Even as Ryder was speaking in the Pentagon briefing room, U.S. Attorney General Merrick Garland announced that the FBI had arrested Jack Teixeira, an airman in the Massachusetts Air National Guard, “in connection with an investigation into alleged unauthorized removal, retention and transmission of classified national defense information.”
Ryder said DOD officials continue to review a variety of factors in an effort to safeguard classified materials. DOD already has stringent guidelines in place for safeguarding classified and sensitive information. “This was a deliberate criminal act, a violation of those guidelines,” he said. “I think it’s important understand that we will continue to do everything we can to ensure that the people who have a need to know when it comes to this kind of information have access to that.”
The press secretary said there have been daily meetings with the defense secretary and the senior DOD leadership team to assess the scope and impact of these disclosures. They are also discussing mitigation measures. “I will tell you that these discussions are very focused, very deliberate and very measured … in terms of ensuring that we’re doing the right things, while not impeding or impacting our ability to do our important missions worldwide,” he said. “Frankly, we’re continuing to conduct our operations and provide people with the information they need, without missing a beat.”
Just because documents appear in the media or on a website or in a chat or as an attachment does not mean they have been declassified, DOD officials said. These documents remain classified and should be treated as such. Even though these documents may be in the media, service members and DOD employees must not read or download them.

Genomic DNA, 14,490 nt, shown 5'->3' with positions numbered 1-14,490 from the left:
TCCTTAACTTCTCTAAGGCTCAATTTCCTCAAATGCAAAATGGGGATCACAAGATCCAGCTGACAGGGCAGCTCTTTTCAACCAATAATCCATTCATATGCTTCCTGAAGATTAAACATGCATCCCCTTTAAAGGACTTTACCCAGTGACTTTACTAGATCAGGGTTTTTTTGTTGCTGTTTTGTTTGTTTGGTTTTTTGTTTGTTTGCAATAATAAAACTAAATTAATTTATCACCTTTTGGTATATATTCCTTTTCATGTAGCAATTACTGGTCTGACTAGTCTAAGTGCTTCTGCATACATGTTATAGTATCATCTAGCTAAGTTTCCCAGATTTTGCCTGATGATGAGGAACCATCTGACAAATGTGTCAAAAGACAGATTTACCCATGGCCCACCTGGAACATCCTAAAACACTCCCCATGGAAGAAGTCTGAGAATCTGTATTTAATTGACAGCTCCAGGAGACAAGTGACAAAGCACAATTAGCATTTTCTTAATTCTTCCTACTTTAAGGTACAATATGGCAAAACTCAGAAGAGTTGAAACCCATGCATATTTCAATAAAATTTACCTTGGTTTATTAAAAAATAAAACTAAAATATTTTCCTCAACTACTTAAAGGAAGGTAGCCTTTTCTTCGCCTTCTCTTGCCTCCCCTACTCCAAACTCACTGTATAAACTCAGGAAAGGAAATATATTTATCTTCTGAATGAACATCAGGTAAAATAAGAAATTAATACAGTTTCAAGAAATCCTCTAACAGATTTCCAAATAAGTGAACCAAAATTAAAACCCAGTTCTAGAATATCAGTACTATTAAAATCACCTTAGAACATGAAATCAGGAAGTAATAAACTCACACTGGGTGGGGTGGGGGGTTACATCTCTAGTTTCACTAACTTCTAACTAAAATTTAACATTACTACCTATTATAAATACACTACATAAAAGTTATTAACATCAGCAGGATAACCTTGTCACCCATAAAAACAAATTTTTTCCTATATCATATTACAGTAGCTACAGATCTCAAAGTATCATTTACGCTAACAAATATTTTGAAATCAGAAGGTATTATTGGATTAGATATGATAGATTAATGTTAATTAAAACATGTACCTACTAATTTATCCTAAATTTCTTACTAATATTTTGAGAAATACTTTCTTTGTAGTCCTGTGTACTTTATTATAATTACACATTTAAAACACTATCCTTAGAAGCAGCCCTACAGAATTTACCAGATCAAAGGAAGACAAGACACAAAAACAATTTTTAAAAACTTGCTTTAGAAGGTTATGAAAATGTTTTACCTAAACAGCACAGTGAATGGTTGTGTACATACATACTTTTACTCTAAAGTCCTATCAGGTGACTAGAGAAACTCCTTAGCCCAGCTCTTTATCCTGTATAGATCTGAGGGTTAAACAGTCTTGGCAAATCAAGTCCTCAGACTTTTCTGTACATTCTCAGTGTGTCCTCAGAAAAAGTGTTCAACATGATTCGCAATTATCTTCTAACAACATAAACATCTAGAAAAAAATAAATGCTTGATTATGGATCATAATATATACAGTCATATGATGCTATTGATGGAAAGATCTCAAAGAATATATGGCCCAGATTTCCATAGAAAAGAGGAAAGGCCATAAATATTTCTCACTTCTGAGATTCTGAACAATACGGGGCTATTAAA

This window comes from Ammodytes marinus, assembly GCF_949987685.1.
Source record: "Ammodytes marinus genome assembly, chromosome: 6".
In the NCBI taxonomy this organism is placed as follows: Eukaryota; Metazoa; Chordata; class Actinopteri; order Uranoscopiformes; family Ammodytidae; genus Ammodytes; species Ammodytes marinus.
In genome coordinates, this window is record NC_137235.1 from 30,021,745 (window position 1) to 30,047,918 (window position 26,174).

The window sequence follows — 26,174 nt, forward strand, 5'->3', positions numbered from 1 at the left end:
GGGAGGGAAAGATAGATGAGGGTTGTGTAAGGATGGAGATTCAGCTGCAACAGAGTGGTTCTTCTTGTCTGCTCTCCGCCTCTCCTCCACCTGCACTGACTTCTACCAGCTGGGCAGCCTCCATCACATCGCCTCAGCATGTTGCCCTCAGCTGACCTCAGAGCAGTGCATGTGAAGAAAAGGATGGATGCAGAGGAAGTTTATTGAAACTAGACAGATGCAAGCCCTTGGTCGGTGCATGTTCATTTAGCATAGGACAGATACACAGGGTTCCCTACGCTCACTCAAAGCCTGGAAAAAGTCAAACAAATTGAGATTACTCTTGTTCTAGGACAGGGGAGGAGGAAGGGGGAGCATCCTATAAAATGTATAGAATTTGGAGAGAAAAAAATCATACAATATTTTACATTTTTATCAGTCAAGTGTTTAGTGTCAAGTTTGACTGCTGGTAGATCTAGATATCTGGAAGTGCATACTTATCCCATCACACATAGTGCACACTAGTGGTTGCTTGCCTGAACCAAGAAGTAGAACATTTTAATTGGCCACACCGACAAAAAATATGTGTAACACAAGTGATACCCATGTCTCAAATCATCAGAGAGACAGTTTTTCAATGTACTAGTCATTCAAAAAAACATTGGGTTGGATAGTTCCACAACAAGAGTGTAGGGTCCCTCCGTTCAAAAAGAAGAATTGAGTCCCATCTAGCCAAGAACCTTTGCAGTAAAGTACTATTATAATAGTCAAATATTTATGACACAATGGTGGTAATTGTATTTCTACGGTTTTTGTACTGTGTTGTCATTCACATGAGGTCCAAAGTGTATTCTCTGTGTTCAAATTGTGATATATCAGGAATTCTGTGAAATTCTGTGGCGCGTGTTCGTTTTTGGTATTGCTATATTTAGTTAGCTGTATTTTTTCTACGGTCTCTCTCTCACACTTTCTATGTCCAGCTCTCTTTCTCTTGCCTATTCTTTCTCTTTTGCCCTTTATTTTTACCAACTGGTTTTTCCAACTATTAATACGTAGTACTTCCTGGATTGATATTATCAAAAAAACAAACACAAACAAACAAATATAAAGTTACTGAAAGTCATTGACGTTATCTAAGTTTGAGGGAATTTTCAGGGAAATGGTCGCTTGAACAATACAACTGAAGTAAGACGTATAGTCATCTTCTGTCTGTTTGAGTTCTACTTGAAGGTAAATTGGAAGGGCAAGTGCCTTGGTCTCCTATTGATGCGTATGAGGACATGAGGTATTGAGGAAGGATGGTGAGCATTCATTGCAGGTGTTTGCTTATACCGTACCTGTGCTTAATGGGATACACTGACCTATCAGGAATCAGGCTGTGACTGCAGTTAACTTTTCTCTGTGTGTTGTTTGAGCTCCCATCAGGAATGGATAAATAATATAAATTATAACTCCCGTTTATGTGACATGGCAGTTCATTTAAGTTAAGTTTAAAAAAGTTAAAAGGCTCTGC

The guardsman, an IT specialist identified as 21-year-old Jack Teixeira, was taken into custody without incident after FBI officers converged on his Massachusetts home. He is to be charged under a provision of the Espionage Act that makes it a crime to remove or transmit classified national defense information, Attorney General Merrick Garland said.
Garland did not reveal a possible motive, but accounts of those in the online private chat room where the documents were disclosed have depicted Teixeira as motivated more by bravado than ideology.
While Thursday’s arrest was a pivotal moment in an investigation into the highest-profile intelligence leak in years, the military and Justice Department were still scrutinizing how sensitive government secrets shared in a chat room ended up circulating around the world. The emergence of Teixeira as a primary suspect is bound to raise questions about how such a profound breach, one that the Pentagon termed a “very serious risk to national security,” could have been caused by such a young, low-ranking service member.
Biden has been regularly briefed on the investigation, officials said, as well as the efforts by his top officials to engage with allies who have been identified within, or unsettled by, the content of the leaked information, according to one of the officials. Behind the scenes, it has been a reality that has loomed over a deeply personal and important foreign trip for Biden, one official acknowledged.
Joined Air National Guard in 2019
The Air Force released service details for Teixeira, an Airman 1st Class.
Teixeira is an enlisted airman at the Massachusetts Air National Guard, according to details from his service record released by the Air Force Thursday. He joined the service in September 2019 and his official job is Cyber Transport Systems journeyman. According to the Air Force, Cyber Transport Systems specialists are tasked with making sure the service’s “vast, global communications network” is “operating properly.”
On Wednesday, The Washington Post first reported that the person behind the leak worked on a military base and posted sensitive national security secrets in an online group of acquaintances. The leaker was described in the Post story as a lonely young man and gun enthusiast who was part of a chatroom of about two dozen people on Discord – a social media platform popular with video gamers – that shared a love of guns and military gear, according to a friend of the alleged leaker the Post interviewed who was also part of the group.
He would sometimes wear camouflage to school, carried a “dictionary-sized book on guns,” and behaved in a way that made some fellow students feel uneasy.
“A lot of people were wary of him,” said Brooke Cleathero, who attended middle school and high school with Teixeira. “He was more of a loner, and having a fascination with war and guns made him off-putting to a lot of people.”
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